August 12, 2008
2 Fight to Save World’s Deepest Lake in Russia
BOLSHIYE KOTY, Russia - The world's oldest, deepest and biggest freshwater lake is growing warmer, dirtier and more crowded.
Lyubov Izmestieva is charting these insidious changes. Marina Rikhvanova is fighting them. And the fate of one of the world's rarest ecosystems, a turquoise jewel set in the vast Siberian taiga, hangs in the balance.
But the pristine waters, a mile deep in some places, are threatened by polluting factories, a uranium enrichment facility, timber harvesting and, increasingly, Earth's warming climate. The struggle has turned nasty, with Ms. Rikhvanova, an environmental activist, claiming authorities set up her son into joining a violent attack on her group.
Tourists, most of them prosperous Russians, are flocking to the lake, filling the beaches, building vacation homes and changing the lake's ecology. Resorts are opening. There are more fishermen, hunters and boaters.
The lake's significance goes beyond Russia; environmentalists say its size and fragility make it a sort of test case for such bodies of fresh water around the world.
"Baikal is the greatest lake in the world," said Mr. Izmestieva, a biologist. "This is a priceless gift for everyone, whether you live in Bolshiye Koty or Florida."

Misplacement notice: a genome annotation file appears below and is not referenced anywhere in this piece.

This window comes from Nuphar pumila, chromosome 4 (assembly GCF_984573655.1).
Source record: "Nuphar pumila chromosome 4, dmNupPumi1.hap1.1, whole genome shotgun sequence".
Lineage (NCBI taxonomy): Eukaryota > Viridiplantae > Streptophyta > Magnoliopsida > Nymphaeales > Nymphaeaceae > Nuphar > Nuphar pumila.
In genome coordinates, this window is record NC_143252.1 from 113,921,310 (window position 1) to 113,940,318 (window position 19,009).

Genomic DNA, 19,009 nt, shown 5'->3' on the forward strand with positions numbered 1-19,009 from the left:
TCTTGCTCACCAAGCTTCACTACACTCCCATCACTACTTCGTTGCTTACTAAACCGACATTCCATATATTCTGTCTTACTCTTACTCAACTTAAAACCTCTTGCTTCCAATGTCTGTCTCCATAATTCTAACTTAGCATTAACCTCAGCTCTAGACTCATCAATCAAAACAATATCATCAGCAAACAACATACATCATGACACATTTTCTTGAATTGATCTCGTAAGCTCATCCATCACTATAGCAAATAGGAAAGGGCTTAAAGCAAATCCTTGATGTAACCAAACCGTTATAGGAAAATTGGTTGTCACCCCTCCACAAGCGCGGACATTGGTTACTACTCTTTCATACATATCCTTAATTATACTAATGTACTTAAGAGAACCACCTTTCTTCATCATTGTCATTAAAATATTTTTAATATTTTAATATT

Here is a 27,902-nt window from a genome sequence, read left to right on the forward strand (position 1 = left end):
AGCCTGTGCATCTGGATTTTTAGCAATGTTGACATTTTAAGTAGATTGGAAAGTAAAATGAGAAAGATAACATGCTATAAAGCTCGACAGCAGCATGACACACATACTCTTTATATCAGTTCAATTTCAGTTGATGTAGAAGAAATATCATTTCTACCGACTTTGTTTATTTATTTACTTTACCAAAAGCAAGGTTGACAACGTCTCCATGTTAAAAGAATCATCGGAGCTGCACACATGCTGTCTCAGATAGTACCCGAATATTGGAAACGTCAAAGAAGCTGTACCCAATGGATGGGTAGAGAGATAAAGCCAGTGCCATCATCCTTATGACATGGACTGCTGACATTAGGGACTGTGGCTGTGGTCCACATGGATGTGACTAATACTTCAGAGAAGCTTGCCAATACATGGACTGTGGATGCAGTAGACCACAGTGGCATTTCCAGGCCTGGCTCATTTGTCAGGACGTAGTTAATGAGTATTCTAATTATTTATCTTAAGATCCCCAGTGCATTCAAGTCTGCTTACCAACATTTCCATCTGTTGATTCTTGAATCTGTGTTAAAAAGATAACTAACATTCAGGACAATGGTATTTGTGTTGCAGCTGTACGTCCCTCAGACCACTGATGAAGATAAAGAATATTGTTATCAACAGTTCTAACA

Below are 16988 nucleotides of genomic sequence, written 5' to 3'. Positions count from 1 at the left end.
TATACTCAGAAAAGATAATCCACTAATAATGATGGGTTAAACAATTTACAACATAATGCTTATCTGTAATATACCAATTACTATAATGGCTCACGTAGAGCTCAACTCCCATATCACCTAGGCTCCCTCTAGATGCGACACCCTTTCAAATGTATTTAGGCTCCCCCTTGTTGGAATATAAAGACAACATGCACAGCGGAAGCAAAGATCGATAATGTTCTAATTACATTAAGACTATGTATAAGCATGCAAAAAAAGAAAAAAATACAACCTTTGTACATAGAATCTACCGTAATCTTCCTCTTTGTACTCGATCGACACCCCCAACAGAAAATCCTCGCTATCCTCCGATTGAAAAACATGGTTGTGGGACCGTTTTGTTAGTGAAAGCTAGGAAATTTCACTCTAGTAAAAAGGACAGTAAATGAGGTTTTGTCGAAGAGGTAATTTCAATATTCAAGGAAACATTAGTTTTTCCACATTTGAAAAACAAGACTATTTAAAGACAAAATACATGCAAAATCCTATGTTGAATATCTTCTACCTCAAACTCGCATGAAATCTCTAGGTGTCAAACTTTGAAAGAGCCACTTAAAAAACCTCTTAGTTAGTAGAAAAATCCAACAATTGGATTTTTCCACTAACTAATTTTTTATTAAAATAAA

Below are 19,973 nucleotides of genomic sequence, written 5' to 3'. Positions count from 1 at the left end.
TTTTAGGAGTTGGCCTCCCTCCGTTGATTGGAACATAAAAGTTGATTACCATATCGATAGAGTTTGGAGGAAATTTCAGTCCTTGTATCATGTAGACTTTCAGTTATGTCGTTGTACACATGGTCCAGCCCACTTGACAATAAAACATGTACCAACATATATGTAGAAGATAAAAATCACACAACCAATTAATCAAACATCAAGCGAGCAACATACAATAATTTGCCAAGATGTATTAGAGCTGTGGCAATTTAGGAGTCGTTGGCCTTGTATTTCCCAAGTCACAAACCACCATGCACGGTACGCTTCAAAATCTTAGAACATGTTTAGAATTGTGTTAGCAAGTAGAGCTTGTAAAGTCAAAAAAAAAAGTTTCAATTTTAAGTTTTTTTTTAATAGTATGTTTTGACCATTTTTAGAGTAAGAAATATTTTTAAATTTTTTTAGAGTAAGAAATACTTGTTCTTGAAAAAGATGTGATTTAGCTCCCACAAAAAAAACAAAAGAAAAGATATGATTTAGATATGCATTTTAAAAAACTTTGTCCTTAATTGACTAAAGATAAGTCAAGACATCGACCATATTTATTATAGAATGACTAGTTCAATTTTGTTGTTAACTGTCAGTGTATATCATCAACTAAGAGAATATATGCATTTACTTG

About 20 to 30 million years ago, scientists believe, a rift in the Earth's crust created Baikal's 400-mile-long, sickle-shaped basin.
Today the lake contains one-fifth of the world's fresh water, enough to provide Earth's 7 billion people with six cups of water a day for the next 6,000 years.
Geologists come to study the formation of the Asian continent. Biologists probe such mysteries as how a lake 1,000 miles inland became home to the world's only true species of freshwater seals.
Last month two small, manned submarines reached the bottom of the lake to take soil and water samples. The 5,223-foot dive felljust short of a world record.
Baikal inspired the Soviet Union's environmental movement in the 1960s after scientists spoke out against Nikita Khrushchev's plans to build a pulp and paper factory on its shores.
Today Ms. Rikhvanova, who helped found the nonprofit group Baikal Ecological Wave, is still fighting to close the mill, which has created a dead zone miles wide in the lake and might be contaminating the seals.
A few years ago, her group led protests against a 2,700-mile oil pipeline, part of which would run along the lake's northern shores. The group's books were audited by authorities, its computers seized and its phones tapped - retaliation, she says, for fighting the pipeline.
In 2006, President Vladimir Putin ordered the pipeline rerouted, a rare victory for Russian environmentalists.
Ms. Rikhvanova, 47, says the victory demonstrates Baikal's potency as a symbol.
Now she's taking on Kremlin plans to build a uranium enrichment facility 60 miles west of the lake, which would produce nuclear fuel. Officials say the project would bring thousands of jobs to the poor region. Environmen-talists say it would threaten a natural wonder.
Originally published by Associated Press.
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